A comparison of the biotic integrity of two sites in a northern Michigan river.

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dc.contributor.author Rodgers, Joanna en_US
dc.coverage.spatial Ocqueoc River en_US
dc.date.accessioned 2007-06-14T22:33:48Z
dc.date.available 2007-06-14T22:33:48Z
dc.date.issued 1995 en_US
dc.identifier.uri http://hdl.handle.net/2027.42/54625
dc.description.abstract Human modifications of the landscape can significantly impact aquatic ecosystems. Two sections of the Ocqueoc River (Presque Isle County, Michigan) differing in landscape context (forested vs. pasture land), were compared in their biotic integrity using indices to assess habitat and macro-invertebrate assemblages. It was hypothesized that the forested site would have a higher biotic integrity assessed than the pasture site. The indices revealed an overall higher biotic integrity at the forested site than at the pasture site. The Habitat Quality Evaluation Index (HQEI, M-DNR Procedure 51) assessed in the field ranked the forested site as having markedly higher quality characteristics, particularly for stream morphology and substrate composition. A guild analysis was used to compare the feeding roles represented by the aquatic macroinvertebrates which were collected and identified (generally to family level) from both sites. The guild composition at the forested site was more equally distributed and contained a greater percentage of sensitive guilds (e.g. predators) which implied that the forested site is less impacted than the pasture site. The descriptive rankings given to the two sites according to Hilsenhoff's (1988) pollution sensitivity index was ""excellent"" for the forested site and ""very good"" for the pasture site indicating that organic pollution may be present to a small degree at the pasture site while probably not at all at the forested. Species evenness computed with the Shannon index indicated a comparably better quality present at the forested site. Likewise, the multi-variable Benthic Index of Biotic Integrity (B-IBI) adapted from Kerans and Karr (1994) and Lammert (pers. comm.) showed higher quality at the forested site in terms of taxa richness, dominance, and abundance. The results strongly indicate that human activity can influence the biotic integrity of an aquatic ecosystem. Lower biotic integrity, as indicated by assessed habitat quality and macroinvertebrate composition, can result from land use changes due to agriculture (including vegetation loss, changed hydrology, and increased nutrient inputs). Although there is debate as to how this problem should be evaluated, enough evidence, including that collected by this study, indicates that there is a correlation between land use and aquatic biotic integrity. en_US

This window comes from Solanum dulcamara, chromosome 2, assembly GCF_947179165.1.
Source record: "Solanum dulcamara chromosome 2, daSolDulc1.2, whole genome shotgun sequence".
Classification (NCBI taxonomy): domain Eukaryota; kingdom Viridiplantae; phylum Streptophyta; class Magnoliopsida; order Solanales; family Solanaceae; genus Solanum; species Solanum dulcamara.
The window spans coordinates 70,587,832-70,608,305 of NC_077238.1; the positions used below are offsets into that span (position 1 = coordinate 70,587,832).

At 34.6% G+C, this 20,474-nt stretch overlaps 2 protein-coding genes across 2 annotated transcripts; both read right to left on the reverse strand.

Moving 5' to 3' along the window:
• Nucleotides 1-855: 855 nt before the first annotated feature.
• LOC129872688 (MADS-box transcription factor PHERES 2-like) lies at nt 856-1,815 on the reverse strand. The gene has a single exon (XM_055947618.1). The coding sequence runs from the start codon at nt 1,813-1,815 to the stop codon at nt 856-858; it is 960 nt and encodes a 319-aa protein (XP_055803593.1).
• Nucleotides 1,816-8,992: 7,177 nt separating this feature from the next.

dc.format.extent 1002243 bytes
dc.format.extent 3144 bytes
dc.format.mimetype application/pdf
dc.format.mimetype text/plain
dc.subject Conservation Biology en_US
dc.title A comparison of the biotic integrity of two sites in a northern Michigan river. en_US
dc.type Working Paper en_US
dc.subject.hlbsecondlevel Natural Resource and Environment en_US
dc.subject.hlbtoplevel Science en_US
dc.contributor.affiliationum Biological Station, University of Michigan en_US
dc.contributor.affiliationumcampus Ann Arbor en_US
dc.description.bitstreamurl http://deepblue.lib.umich.edu/bitstream/2027.42/54625/1/3065.pdf en_US
dc.description.filedescription Description of 3065.pdf : Access restricted to on-site users at the U-M Biological Station. en_US
dc.owningcollname Biological Station, University of Michigan (UMBS)
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